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Mayan Ruins

Ruins of Cozumel

San Gervasio

Perhaps during your stay or visit to Cozumel you can take a half-day trip to Cozumel's main Maya archeological site, San Gervasio. The site is located approximately in the center of the island just off of the Transversal, the road that takes you to the east side of the island. Though this ruin site is nowhere near the size or as impressive as the sites located on the mainland, it was once a very important site where Mayan woman paid tribute to the goddess of love & fertility. The site has bilingual guides, a snack bar as well as a gift shop. The entrance fee to San Gervasio is about $7usd. 

Ruins of the Mainland

There are many unique Mayan ruin adventures to take while visiting Mexico and the Mayan Riviera. Checkout some of the following sites!

Chichen Itza

Chicen Itza, "At the mouth of the well of Itza", is located n the northern center of the Yucatecan Peninsula. It was a major focal point of the northern Maya for political, sociocultural, economic and idealogical life. The site exhibits a multitude of architecture styles. Chichen Itza has two large natural sink holes called cenotes that provided water to the Mayans, making it an attractive settlement. It is believed that the Mayans also sacrificed objects and humans in these holes. Chichen Itza is also famous for the "Great Ball Court". This is impressive 180 yards x 74 yards sized court is the largest in Mesoamerica. There are a variety of nicely restored buildings including a unique style observatory temple "El Caracol". At night the site offers a light show. This site is one of the most famous, but because of this you cannot climb the ruins.


Tulum (a.k.a. Zama, “City of Dawn”) is a unique site as it sits on the cliff along the east coast of the Yucatan. Tulum was one of the last cities inhabited and built by the Mayans and managed to survive 70 years after the Spanish arrived. Tulum was a major point of trade both for land and sea as are depicted by murals and other works around the site. There is a small cenote which provided fresh water. Tulum has three major structures of interest; El Castillo, the Temple of the Frescoes, and the Temple of the Descending God. Tulum can be done in a day from Cozumel as it is about 45 min south of Playa del Carmen. Though, we recommend spending a night in a “eco-hotel” and dine out as the town is beginning to grow and become quite the tourist attraction. Also, the beaches of Tulum are quite fantastic.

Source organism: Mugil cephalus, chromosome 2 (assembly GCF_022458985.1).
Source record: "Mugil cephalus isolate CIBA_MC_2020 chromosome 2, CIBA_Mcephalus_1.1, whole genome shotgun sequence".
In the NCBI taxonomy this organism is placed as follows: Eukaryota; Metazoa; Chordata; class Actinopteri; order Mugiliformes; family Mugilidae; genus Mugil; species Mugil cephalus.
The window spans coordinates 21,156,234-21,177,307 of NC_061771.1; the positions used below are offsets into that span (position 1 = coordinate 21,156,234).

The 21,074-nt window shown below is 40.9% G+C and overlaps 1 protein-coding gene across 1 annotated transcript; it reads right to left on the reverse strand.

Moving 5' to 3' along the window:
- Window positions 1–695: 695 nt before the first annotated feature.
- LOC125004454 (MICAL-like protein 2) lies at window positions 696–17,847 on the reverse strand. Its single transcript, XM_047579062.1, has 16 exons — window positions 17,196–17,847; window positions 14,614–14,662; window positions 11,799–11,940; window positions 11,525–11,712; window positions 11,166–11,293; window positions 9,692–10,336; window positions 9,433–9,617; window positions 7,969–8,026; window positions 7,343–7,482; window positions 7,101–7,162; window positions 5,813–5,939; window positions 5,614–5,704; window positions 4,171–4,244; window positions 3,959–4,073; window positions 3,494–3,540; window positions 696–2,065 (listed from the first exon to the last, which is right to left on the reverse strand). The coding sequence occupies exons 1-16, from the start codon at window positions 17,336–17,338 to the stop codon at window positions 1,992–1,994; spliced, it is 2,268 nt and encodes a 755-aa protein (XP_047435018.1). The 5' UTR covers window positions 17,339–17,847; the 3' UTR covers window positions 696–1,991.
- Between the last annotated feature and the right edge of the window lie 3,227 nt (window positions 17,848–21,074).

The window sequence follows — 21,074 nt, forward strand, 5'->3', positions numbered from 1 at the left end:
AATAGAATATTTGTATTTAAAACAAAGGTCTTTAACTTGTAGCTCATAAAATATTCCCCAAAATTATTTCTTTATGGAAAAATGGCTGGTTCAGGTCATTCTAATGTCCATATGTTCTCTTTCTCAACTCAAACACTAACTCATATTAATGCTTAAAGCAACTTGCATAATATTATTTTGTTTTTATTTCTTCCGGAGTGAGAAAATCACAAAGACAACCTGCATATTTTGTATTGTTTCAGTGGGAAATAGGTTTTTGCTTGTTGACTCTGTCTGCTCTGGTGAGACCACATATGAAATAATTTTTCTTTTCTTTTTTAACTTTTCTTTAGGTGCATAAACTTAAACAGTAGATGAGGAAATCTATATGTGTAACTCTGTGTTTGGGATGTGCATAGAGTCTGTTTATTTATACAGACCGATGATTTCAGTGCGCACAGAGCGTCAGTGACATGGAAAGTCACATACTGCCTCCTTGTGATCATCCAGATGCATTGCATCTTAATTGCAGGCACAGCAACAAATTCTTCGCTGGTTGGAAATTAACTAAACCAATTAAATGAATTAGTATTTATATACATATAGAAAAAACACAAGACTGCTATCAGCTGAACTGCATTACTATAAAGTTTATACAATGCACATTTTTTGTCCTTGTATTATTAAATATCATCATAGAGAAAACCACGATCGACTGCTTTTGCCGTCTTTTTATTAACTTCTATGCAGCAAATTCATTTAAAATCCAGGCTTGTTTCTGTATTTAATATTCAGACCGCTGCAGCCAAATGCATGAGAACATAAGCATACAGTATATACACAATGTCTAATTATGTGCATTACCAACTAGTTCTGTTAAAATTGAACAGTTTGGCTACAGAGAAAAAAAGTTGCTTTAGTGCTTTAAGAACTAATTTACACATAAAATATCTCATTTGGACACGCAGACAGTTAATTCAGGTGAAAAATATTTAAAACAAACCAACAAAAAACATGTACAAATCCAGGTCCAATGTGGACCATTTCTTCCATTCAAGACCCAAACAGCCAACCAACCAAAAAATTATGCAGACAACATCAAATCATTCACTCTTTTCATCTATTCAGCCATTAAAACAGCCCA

Ek’Balam, “Black Jaguar”, is a fantastic site because you can still climb the ruins. I call it an “adult play ground”. The site is located 30km outside of the beautiful town of Valladolid. The most famous structure at the site is The Acropolis which has a 5m tall jaguar’s mouth featuring winged warriors. The site also has some fantastic cenotes you can rope swing in.


Coba is the largest set of Mayan ruins in the Yucatan and still has many un-excavated ruins which have been swallowed by jungle. Coba is located around two lagoons. The site contains several large temples, including the second tallest in the Yucatan, with Chichen Itza having the tallest. This site is believed to be a major agricultural city. You can easily do this trip in a day paired with Tulum if you like. This site is !still open to the public to climb, unlike Chichen Itza.


Chacchoben “the place of red corn” is south of Tulum and located near Lake Bacalar (a freshwater lake that is the color of the ocean). This site is not as popular as the others, but its great because you might be the only tourists there and you can play on the ruins. The site has many interesting structures and some that are still being excavated. We recommend staying at Lake Bacalar if you visit this site as it is a really long day trip.